Acne-like breakouts could be folliculitis
What exactly is folliculitis?
This is a common skin infection that develops in the hair follicles. Folliculitis can appear anywhere on the skin, except for our palms and soles.
What does folliculitis look like?
It usually looks like a sudden acne breakout. Each spot may have a red ring around it, which is a sign of the infection.
What are the symptoms of folliculitis?
Symptoms can vary. You may not feel anything. Sometimes, the infection causes itchy skin. It’s also possible for your skin to feel painful.
How did I get folliculitis?
You get folliculitis when you damage your hair follicles. Once damaged, it’s easy for germs to get inside the follicles and cause an infection. A common source of infection is Staph aureus, which is found on our skin. Other organisms on our skin can also cause an infection.
You can damage your hair follicles by:
Touching or rubbing your skin frequently
Wearing tight clothing
Having skin rub against skin
When your skin is damp and hot, it’s easier to damage your hair follicles and get an infection. This can happen when tight clothing rubs against your skin while you’re bicycling on a hot day.
The damage can also happen while you’re using a hot tub or whirlpool. When this occurs, the acne-like breakouts tend to appear on skin that was covered by your bathing suit. Most people see breakouts about 12 to 48 hours after using the hot tub.
Many people get folliculitis from hot tubs. This is so common that there’s a condition called “hot tub folliculitis.”
What causes folliculitis?
While many things can damage your hair follicles, the following are common causes of folliculitis:
Hot tub (improperly maintained)
Shaving, plucking, or waxing
Tight clothing or equipment
Medication applied to the skin, such as coal tar
Medication you take
How can I get rid of folliculitis?
The acne-like breakouts tend to go away on their own if you:
Have a healthy immune system
Stop doing what caused the folliculitis
To clear your skin more quickly and get relief, apply warm compresses to the area. When using warm compresses, dermatologists recommend that you:
Apply a warm compress at least 3 to 4 times a day.
Leave the compress on your skin for 15 to 20 minutes each time.
If a warm compress helps you feel more comfortable, you can apply it more than 4 times a day.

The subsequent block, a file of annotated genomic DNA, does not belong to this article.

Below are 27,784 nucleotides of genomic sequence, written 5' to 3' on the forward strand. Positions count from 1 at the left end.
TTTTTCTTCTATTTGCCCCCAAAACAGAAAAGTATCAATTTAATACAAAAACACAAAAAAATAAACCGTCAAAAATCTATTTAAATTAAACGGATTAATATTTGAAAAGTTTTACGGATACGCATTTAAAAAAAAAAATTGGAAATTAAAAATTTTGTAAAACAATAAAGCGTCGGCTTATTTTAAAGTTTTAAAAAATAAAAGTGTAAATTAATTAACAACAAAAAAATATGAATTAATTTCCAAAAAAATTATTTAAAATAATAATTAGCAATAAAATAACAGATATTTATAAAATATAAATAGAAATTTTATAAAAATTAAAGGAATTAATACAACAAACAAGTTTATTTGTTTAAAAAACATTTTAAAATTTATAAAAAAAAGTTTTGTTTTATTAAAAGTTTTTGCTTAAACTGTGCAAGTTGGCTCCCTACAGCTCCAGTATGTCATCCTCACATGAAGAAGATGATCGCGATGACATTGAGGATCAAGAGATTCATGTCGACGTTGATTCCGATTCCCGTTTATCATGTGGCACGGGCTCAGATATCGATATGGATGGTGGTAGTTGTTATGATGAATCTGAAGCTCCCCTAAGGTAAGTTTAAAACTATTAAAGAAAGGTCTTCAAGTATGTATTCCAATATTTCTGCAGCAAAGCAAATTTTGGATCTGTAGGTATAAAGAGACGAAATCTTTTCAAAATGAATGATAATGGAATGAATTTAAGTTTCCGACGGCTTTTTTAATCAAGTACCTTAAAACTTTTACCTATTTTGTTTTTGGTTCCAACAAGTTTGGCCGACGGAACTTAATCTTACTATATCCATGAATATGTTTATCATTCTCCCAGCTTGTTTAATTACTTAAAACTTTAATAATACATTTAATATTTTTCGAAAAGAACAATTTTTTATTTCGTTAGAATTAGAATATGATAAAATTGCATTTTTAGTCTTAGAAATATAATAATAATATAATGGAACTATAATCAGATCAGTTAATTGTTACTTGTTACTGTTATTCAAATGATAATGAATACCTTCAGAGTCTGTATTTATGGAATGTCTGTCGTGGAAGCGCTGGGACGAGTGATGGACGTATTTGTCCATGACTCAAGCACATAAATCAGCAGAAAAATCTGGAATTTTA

When shaving, plucking, or waxing causes the infection, you’ll want to stop doing these things for 30 days.
Do I need to see a dermatologist about folliculitis?
It can be helpful to see a dermatologist to make sure you have folliculitis. The infected hair follicles can look like another skin condition, such as acne. A board-certified dermatologist can tell you whether you have folliculitis and give you tips to help clear it. Some people need medication, such as an antibiotic, to clear the folliculitis.
Seeing a dermatologist can also be helpful if you develop razor bumps from shaving and cannot stop shaving. Some men can continue shaving when they apply a medication to their skin. Your dermatologist can also give you tips that can reduce the irritation that shaving causes.
Can I prevent folliculitis?
Sometimes. Here are a few common causes and things you can do to prevent getting folliculitis:
Wear loose clothing when it’s hot and humid. Tight clothing tends to rub against your skin. When it’s hot and humid, the constant rubbing can injure your hair follicles, causing folliculitis. If you wear tight clothing while working out, you may be able to prevent a flare-up by changing out of your clothes immediately after working out and showering.
Use well-maintained hot tubs. You’re more likely to get folliculitis from a hot tub or whirlpool that’s improperly maintained. If you’re unsure whether the acid and chlorine levels are properly controlled, you may want to skip the hot tub or whirlpool. This will help you avoid getting hot tub folliculitis.
Wash your bathing suit or wetsuit after each use and let it dry. Washing your suit after each use and letting it dry completely before wearing it helps to reduce your exposure to bacteria that can cause folliculitis.
Follow these tips when applying medication to your skin. Some people develop folliculitis when they apply medication, such as coal tar, to their skin. You may reduce the risk of developing folliculitis by:
Applying the medication in the same direction in which your hair grows.
Not covering the treated area with a bandage or clothing, when possible.
Shave with care. Shaving is a common cause of folliculitis. You may be able to reduce your risk by following these shaving tips at, How to shave.
While the acne-like breakouts of folliculitis tend to go away on their own, it can feel unsettling to suddenly see these appear on your skin. A board-certified dermatologist can tell you whether you have folliculitis and help you feel more comfortable.
Images 1 and 2 used with permission of the American Academy of Dermatology National Library of Dermatologic Teaching Slides.
Other image: Getty Images
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Yosipovitch G and Kwatra SG. “Itch associated with infections.” In: Living with itch: A patient’s guide.” The Johns Hopkins University Press. United States, 2013: 71-2.